Just when I thought we were free of health woes for our children...
Four years ago, my second little girl was born with a club foot and other joint contractures, which put us on a long road of medical visits, castings, surgeries and rehab. So watching her smile and interact for the first time — let alone start walking at about 18 months — were joyous and poignant occasions. My husband and I could relax our shoulders and breathe a sigh of relief, feel gratitude that this was nothing compared to the experiences of some parents we saw at the children's clinic and hospital.
This year, we finally paid off the last $100 from her latest foot surgery more than a year ago. We are down to one annual check-up. We know that her physical challenges and doctor visits aren't over, but at least we aren't visiting the clinic every week for another cast. She can take a bath. She can run! Oh, and she's quite the comedienne...typical of the second kid I'm sure. "Look at me! Look at me!"
At the last parent/teacher conference, more than one teacher mentioned concerns about our older daughter. She is 7. She reads at a third grade level. She has the imagination of Willy Wonka and the vocabulary of an adult. Just today she told me that she learned what "hypothermia" meant...and proceeded to tell me. This evening she dictated a story to me that she intends to enter in a young writers and illustrators contest.
Her teachers weren't worried about her academics. They were worried about her interactions — or lack thereof — with other children as well as some physical facial tics. So I went online to learn more...and freaked myself out. Is my daughter autistic? Does she have Tourette's? Or is she simply lacking enough spinach in her diet?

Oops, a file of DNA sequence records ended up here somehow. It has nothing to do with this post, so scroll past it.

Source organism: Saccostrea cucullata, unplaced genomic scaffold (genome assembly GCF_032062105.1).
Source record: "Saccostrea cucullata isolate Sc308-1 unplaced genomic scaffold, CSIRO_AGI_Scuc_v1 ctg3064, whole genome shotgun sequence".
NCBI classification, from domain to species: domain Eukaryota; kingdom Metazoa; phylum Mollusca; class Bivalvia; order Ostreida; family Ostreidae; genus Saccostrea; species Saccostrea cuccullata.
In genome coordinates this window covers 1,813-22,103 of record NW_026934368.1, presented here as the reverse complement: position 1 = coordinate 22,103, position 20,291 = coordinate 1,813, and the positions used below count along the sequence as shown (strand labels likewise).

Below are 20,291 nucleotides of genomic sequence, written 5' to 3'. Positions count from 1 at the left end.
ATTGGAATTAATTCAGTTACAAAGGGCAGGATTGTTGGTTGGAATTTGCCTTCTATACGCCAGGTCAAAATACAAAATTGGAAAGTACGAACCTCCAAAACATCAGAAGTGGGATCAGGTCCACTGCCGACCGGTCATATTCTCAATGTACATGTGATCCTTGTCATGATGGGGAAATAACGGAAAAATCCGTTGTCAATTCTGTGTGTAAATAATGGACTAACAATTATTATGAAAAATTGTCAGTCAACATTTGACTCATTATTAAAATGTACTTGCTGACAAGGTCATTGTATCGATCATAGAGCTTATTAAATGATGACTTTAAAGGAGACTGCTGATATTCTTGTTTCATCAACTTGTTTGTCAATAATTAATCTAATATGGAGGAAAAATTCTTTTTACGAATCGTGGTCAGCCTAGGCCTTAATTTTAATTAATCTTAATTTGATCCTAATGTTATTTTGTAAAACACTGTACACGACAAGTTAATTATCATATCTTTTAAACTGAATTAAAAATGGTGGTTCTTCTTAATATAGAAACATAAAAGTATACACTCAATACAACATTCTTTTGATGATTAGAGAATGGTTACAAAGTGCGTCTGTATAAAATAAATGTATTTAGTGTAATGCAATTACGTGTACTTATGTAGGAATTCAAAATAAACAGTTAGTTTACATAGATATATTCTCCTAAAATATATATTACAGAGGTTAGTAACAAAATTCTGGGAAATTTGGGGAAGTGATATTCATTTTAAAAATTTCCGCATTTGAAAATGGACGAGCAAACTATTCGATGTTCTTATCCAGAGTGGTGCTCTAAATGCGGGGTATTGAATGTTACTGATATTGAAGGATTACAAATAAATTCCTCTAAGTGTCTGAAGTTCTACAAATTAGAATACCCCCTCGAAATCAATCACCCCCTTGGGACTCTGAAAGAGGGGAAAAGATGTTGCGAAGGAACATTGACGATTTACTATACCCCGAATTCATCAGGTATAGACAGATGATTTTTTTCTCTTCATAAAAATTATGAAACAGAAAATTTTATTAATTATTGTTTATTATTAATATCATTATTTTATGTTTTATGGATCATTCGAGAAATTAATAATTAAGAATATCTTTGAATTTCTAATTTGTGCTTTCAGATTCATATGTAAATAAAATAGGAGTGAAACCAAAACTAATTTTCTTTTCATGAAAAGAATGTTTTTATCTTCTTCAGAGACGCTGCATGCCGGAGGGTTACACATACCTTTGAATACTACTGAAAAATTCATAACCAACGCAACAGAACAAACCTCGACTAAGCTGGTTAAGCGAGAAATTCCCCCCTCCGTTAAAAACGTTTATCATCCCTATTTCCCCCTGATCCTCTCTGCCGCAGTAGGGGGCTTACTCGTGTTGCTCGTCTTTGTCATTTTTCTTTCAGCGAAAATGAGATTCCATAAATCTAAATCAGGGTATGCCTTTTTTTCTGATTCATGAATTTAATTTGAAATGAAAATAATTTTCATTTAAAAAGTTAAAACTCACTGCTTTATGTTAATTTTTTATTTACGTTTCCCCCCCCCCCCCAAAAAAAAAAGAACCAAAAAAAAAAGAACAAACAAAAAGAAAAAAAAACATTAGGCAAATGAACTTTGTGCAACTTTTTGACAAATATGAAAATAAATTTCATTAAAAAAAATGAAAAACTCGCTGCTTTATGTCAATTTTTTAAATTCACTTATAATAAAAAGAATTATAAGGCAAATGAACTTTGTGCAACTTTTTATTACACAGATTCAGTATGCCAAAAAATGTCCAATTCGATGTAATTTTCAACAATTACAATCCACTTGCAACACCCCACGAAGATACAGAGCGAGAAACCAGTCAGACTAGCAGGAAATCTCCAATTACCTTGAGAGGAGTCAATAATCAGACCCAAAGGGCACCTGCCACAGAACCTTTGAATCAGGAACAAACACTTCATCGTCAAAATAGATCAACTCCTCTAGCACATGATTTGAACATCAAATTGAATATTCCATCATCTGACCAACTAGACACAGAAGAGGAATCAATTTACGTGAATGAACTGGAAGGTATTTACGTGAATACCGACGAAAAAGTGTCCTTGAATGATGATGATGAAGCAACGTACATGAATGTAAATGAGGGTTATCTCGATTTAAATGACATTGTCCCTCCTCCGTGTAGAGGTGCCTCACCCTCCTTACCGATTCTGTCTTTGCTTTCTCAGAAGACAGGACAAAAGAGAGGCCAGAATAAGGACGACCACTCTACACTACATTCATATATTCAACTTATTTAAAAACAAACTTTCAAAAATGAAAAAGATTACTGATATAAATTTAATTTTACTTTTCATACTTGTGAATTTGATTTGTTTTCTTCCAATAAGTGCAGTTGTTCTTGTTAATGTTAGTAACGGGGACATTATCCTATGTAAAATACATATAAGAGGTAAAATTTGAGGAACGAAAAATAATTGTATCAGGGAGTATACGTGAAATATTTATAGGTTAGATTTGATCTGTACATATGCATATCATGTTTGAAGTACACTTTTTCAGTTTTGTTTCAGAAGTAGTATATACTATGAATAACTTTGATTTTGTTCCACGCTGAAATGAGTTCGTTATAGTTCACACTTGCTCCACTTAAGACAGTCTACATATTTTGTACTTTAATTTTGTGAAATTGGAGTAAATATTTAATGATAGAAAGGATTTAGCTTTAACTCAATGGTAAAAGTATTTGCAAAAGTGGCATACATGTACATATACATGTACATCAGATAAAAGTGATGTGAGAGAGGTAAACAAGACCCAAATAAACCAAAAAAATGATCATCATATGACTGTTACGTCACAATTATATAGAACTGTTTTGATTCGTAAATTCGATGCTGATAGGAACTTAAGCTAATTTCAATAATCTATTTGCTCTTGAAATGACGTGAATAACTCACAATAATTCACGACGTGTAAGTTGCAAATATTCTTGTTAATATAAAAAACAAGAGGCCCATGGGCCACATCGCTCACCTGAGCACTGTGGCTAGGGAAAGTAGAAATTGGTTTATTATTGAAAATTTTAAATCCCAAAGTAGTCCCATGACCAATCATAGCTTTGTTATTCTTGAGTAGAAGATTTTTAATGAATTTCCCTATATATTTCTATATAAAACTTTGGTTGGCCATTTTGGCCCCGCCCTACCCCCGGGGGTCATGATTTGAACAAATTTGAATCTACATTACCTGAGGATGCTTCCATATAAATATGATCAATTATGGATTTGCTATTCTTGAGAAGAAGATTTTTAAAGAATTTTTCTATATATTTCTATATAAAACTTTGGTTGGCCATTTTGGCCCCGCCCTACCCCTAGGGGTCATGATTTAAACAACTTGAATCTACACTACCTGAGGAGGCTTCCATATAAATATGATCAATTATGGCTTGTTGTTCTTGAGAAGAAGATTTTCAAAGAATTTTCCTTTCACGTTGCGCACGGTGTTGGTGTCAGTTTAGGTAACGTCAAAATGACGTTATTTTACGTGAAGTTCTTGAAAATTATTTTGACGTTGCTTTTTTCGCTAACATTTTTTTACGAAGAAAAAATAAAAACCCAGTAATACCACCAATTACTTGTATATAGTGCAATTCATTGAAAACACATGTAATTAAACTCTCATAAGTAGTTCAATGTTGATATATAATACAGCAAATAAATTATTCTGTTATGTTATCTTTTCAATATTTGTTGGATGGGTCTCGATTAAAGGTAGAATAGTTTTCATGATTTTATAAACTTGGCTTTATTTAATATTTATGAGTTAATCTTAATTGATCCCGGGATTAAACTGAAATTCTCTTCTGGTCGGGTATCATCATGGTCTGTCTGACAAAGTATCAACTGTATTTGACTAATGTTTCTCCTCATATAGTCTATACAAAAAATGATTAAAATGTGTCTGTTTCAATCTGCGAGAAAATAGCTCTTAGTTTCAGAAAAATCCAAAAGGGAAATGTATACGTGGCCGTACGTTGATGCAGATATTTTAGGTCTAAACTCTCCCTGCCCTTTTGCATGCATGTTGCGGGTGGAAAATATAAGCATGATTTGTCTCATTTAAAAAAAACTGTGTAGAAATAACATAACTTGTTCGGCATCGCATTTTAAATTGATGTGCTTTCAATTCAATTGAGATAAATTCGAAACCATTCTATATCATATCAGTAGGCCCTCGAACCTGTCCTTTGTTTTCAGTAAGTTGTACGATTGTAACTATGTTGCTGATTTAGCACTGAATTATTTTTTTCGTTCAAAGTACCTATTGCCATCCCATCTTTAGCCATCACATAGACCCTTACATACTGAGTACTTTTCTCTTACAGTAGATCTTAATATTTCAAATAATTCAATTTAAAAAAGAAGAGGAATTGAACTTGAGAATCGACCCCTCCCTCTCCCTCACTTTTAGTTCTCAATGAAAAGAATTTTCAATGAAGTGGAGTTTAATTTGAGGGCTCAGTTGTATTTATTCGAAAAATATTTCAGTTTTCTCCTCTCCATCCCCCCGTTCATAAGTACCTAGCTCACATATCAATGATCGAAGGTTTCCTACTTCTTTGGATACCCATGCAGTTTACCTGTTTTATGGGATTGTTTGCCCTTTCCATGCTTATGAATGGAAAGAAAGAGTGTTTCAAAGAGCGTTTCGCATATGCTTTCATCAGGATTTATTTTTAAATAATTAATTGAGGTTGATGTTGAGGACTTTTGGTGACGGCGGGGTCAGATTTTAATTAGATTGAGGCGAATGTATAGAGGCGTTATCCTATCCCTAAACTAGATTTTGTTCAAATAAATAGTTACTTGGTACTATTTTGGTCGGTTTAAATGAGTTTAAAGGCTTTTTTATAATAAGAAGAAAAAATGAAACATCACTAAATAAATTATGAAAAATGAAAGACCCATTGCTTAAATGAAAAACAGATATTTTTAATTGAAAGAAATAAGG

My husband and I took her to her pediatrician. The ped assured us that it was probably something she would outgrow. And proceeded to charge us $80 above the well-child visit for her referral to a neurologist. God love her.
Our experiences with specialists in the past steeled us against taking the first answer as the only answer. At one point with our youngest, a neurologist recommended that we sedate her and conduct an MRI to rule out any "syndrome" associated with her joint problems. I walked out angry and refused the test. As far as I can tell today, my 4-year-old daughter is as smart as a whip...and hilarious.
This time, we agreed on a simple option. We started our daughter on multivitamins and a magnesium supplement. After a few weeks, the sometimes wild facial tics began to fade to occasional blinking. When she is tired or has too much sugar, we notice them more. But we're maintaining a vigil for a few months before we consider a CT scan.
As for the anti-social behavior, I see myself in my daughter. I wasn't a team player for a long time. I liked being in charge...or being left alone. As I got older, however, my quirkiness turned to shyness and a defensive arrogance as my peers began to avoid me. I was proud of being smart, but didn't realize that I also needed to be open to the ideas of others. It was a painful road to that realization...one I prefer to make easier on my daughter.
So she isn't autistic. Just feisty and bossy. I can work with that.
Long story short. Before you panic and take the first piece of advice handed down by a teacher, doctor, a wiki or your mother, realize that you know your child best. Be strong. Be a champion for your child's best interests. You'll know the right answer when you find it.
Stay in touch with teachers and ask them to help you find those solutions. Talk things out with your spouse so you are on the same page. Above all, let your children know that you love them any which way they think, talk or walk. You're a team. You'll get through this crazy life together...with lots of patience.
And the occasional brownie.